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Wisconsin Republicans’ Plan to Legalize Medical Marijuana Has Died

The strict proposal would have limited access to five state-run dispensaries.

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A Wisconsin GOP proposal to legalize medical cannabis won’t be moving forward after the plan was met with criticism from lawmakers on both sides of the aisle.

According to the Associated Press, Assembly Speaker Robin Vos said the legislative body won’t be voting on the measure before this year’s session ends next week.

“We see that the Senate wants to have a more liberal version than the one that we’re willing to pass,” Vos said.

The proposal, which was introduced in January, placed strict limitations on who can get medical cannabis and where it can be sold. It would have only allowed access to people diagnosed with serious diseases including cancer, HIV or AIDS, glaucoma, multiple sclerosis, inflammatory bowel disease, severe muscle spasms, chronic pain or nausea. Patients with terminal illnesses and less than a year to live would also qualify.

Access to medical cannabis would have also been limited to five, state-run dispensaries. Locations have yet to be determined but it’s likely they would be strategically placed throughout the state. The bill also included rules against dispensing “smokable” marijuana.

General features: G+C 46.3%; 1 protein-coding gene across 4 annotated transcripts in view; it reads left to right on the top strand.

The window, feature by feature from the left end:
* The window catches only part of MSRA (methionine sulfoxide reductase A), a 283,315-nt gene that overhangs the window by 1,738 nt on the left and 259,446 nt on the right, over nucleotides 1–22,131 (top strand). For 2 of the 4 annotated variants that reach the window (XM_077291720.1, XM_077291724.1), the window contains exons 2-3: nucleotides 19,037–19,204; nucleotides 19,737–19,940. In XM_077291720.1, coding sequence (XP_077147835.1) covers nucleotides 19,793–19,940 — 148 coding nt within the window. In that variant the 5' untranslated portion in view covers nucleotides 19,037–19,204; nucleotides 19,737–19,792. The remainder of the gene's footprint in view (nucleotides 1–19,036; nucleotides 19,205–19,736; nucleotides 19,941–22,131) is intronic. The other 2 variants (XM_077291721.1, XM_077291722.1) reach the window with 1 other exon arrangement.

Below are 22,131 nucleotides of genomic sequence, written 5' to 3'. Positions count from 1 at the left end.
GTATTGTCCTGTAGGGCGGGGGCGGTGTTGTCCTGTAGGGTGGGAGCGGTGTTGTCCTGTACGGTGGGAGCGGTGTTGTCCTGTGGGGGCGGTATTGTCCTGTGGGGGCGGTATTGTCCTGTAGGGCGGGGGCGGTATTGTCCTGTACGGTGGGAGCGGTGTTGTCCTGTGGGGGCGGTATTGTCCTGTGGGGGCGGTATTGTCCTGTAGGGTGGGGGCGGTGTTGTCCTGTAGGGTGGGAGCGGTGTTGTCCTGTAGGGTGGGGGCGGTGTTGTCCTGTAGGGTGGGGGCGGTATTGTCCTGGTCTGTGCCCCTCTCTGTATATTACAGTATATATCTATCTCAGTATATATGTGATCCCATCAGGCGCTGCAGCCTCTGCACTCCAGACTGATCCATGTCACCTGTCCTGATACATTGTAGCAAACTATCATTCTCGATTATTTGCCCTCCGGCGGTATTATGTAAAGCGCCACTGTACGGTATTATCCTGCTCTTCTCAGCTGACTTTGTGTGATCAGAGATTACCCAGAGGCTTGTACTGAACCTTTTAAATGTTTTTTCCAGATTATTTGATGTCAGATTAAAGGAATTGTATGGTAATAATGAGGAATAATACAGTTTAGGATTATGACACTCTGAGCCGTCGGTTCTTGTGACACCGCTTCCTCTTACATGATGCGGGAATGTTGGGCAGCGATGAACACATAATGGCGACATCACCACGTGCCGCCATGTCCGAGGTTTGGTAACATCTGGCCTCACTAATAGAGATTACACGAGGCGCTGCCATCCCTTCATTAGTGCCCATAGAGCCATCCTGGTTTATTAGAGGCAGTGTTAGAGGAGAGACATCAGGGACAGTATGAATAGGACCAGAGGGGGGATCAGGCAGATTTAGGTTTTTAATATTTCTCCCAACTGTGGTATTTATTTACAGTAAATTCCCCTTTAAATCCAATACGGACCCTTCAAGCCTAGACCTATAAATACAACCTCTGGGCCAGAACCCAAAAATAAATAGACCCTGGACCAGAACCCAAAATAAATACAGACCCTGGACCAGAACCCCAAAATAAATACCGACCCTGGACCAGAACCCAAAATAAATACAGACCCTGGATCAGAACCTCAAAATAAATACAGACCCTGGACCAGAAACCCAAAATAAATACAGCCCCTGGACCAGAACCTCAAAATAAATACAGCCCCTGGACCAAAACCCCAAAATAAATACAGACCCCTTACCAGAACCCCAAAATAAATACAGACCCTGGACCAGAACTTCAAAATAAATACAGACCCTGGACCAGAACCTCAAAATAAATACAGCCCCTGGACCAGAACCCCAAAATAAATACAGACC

Despite the restrictions, the proposed bill had the support of Wisconsin Governor Tony Evers, who seemingly accepted it as a tentative first step toward full legalization. Other lawmakers called it “disappointing.”

“As Wisconsin is increasingly an island of prohibition, putting forward an overly restrictive medical cannabis bill does not move our state in the right direction. I will continue to tirelessly advocate for full legalization that will provide the public safety, freedom, opportunity, and economic benefit that Wisconsinites deserve,” said State Senator Melissa Agard in a statement. “This bill is picking winners and losers, and it doesn’t need to be this way.”

This week’s decision to kill the bill was cheered by some. Smart Approaches to Marijuana Action, a non-profit political organization against cannabis legalization, praised leaders including Wisconsin State Senate President Chris Kapenga for sidelining the legislation.

“Senate President Kapenga and other leaders looked at the data, science, and public response from people across the state, and wisely killed legislation that would have put the state on the path toward full-scale commercialization of marijuana and THC drugs,” said SAM Action President Dr. Kevin Sabet in a statement.

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